In the opening scene of Kabali, Rajinikanth is shown reading a book in prison titled My Father Balaiah. My Father Balaiah is a book by Professor Satyanarayana which talks about the discrimination his grandfather and father faced as Dalits. The book also delves into the conflict between landowners and labour in the backdrop of untouchability. As the camera zooms in on the book cover, the political tone of the movie is set.
Kabali is an action-packed movie with Malaysian gang wars as its backdrop. Malaysia has a sizeable Tamil population. Kabali, played by Rajinikanth, is a common tree plantation worker who rises to the top fighting for workers’ rights. But Kabali’s leadership is challenged for his working class background and low-caste status. According to India’s caste system, merit is passed from one generation to another; it is hereditary and naturally embodied in one’s caste. And wherever Indians go, they take their caste with them, Malaysia being no exception. Therefore, Tamilmaaran feels slighted when Kabali is made the leader of the gang after Tamilmaaran’s father Tamilnesan’s death.
The movie has explicit and implicit references to caste, Ambedkar and Ambedkarite politics. Kabali has a strong anti-caste consciousness. It appears most vividly when he explains why he prefers wearing a three-piece suit even in summer. He mentions caste as a hurdle when he talks about his marriage with his wife who faced resistance from her family.
Caste is the basis of India’s social structure, but movies produced in India have generally shied away from it. This is not surprising as most movie producers and directors across languages are upper-caste. Upper-castes are on the right side of caste system and hence invisibilization of caste works in their favour. Kuffir while talking about “Angry Young Man” Amitabh Bachchan says,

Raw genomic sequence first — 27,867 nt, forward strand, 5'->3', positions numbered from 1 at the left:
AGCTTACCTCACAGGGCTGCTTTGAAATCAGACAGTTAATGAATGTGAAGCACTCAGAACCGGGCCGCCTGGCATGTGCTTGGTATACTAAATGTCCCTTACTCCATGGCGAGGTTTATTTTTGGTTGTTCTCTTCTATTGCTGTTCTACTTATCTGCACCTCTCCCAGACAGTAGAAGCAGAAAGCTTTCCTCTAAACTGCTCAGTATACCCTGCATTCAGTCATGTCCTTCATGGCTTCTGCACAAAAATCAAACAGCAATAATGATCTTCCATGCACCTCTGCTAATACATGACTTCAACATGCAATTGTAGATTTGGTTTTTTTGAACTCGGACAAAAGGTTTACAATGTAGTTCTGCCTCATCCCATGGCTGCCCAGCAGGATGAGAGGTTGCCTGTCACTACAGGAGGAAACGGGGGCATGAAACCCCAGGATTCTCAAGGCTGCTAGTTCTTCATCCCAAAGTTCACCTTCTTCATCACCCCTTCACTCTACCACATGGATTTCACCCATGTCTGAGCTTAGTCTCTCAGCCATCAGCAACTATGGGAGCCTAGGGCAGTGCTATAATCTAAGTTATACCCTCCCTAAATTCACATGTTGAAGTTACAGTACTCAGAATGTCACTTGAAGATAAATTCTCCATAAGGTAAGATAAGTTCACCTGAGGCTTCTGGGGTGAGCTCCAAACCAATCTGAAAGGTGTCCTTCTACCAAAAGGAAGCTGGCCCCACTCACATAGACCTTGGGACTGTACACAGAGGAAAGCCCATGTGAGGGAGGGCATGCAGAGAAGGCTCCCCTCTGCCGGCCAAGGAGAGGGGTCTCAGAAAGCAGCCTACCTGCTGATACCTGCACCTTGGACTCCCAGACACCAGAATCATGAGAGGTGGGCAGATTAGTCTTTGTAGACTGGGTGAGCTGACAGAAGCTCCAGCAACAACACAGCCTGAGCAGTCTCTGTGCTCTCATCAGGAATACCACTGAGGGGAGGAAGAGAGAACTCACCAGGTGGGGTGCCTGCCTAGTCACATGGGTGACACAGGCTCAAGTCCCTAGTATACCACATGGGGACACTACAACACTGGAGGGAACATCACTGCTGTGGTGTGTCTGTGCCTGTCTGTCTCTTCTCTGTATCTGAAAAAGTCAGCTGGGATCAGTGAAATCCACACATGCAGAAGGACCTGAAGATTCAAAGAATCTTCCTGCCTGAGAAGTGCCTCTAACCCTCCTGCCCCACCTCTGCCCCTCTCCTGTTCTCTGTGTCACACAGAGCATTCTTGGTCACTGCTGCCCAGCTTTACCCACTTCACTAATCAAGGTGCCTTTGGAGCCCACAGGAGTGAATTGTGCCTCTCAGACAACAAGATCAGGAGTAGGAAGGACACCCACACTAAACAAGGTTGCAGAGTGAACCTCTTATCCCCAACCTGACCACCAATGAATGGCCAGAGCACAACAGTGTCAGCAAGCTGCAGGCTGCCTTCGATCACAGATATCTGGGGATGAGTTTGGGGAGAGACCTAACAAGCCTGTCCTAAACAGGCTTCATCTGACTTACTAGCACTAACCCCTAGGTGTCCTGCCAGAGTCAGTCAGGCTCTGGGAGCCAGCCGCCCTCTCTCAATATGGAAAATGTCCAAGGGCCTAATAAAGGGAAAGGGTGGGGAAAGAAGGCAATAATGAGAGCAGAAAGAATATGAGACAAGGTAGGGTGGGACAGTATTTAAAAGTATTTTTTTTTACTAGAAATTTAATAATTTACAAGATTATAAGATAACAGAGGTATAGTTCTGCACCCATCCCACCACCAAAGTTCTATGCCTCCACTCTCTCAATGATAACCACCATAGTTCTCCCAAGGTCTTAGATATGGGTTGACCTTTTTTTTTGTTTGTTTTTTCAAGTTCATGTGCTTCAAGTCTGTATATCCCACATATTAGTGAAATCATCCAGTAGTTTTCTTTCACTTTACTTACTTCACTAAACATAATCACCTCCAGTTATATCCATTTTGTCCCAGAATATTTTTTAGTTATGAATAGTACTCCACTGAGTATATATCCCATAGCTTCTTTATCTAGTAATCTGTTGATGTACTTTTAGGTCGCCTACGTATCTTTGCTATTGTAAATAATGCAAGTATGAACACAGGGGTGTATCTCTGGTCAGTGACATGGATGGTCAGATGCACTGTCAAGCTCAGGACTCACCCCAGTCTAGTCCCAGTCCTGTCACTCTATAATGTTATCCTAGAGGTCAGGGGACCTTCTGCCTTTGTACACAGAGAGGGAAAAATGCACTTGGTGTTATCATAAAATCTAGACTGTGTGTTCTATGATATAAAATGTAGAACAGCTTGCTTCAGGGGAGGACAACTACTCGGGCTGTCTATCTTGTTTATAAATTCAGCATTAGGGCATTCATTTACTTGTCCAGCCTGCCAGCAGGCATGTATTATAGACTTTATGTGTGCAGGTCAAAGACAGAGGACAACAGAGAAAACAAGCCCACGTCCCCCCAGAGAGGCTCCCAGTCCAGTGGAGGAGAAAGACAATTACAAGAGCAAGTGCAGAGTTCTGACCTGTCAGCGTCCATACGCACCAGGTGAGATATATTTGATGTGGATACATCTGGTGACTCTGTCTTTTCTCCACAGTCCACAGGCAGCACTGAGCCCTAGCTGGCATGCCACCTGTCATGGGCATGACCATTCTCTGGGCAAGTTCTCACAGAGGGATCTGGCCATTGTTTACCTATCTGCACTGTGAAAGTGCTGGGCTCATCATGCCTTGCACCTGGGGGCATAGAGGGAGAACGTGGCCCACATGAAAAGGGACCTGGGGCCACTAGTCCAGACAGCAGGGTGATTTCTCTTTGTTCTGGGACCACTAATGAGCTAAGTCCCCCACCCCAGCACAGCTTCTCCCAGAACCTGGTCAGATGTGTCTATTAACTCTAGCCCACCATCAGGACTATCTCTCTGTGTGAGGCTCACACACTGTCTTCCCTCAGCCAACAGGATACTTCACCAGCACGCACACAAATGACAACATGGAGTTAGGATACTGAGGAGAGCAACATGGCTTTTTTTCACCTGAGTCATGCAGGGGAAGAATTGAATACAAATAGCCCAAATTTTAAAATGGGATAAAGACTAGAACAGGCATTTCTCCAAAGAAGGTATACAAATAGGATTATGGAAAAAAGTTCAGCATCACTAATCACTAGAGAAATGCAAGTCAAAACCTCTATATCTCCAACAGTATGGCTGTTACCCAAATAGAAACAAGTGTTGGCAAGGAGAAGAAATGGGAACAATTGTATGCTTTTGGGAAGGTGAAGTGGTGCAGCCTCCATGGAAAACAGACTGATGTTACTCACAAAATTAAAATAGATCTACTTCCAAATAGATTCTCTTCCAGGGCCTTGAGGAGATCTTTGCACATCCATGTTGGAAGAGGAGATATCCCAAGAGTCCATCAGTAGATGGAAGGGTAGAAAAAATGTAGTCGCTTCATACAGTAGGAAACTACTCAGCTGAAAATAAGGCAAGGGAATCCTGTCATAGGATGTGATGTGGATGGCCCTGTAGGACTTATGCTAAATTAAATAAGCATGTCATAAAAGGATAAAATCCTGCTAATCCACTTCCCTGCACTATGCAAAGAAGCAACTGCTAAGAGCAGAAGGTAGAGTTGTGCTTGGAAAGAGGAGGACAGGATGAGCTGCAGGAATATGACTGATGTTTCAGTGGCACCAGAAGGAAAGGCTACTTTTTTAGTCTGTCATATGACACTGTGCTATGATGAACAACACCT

“As one can see, aarakshan [reservation] for upper caste characters was near total in his films. And his directors too –from the Chopras and the Desais to the Mehras and the Mukherjees and the Sippys to the Sens and the Tandons and now the Jhas– were all upper caste or from brahminized upper shudra castes. And the writers credited with creating the ‘angry young man’, Salim Khan and Javed Akhtar: neither was from a lower caste or lower class background. While the former claimed an aristocratic lineage, and was reportedly called ‘Prince’ in his early days as an actor by his fellow actors etc, the latter was from a family of illustrious scholars, theologians and poets.”
There are many movies about India’s poor, and movies that have rags-to-riches stories as their backdrop. But these movies too remain silent about caste. There is a clear connection between poverty and caste in India. Therefore, this invisibilization of caste seems deliberate on the part of movie makers. In this context, directors like Nagraj Manjule and Pa Ranjith come across as a welcome break. Manjule first with his Fandry and later Sairat put caste right at the forefront. Manjule and Pa Ranjith have seen and experienced the horrors of caste first hand. They know what havoc caste plays in the lives of those who are on the wrong side of it and therefore they have every stake to annihilate it. They have used movies as a political tool. In an interview with the HIndu, Pa Ranjith says, “Many people ask me why I talk about caste. They even taunted me about my caste. But, that’s not a problem for me. I am used to this from a young age. I stick to the thoughts and ideas which Ambedkar has taught me. My aim is to get back the dignity of the marginalised through my films. Because, only art and literature can bring some change to this society.”
The production crew of Kabali is predominantly Dalit — from director Pa Ranjith to cinematographer G Murali, from art and costume director Tha Ramalingam to lyricists Uma Devi, Arun Raja Kamaraj and M Balamurugan. As movie makers and actors from the Dalit and other lower caste communities break in the movie industry — which has till now remained the fiefdom of upper castes — things are going to change for the better. New themes, non-standard dialects, non-conventional faces and non-Brahminical ways of life will find more prominence in the movies and caste will be more pronounced in the storyline. Kabali, starring superstar Rajinikanth, is a film in the same direction.
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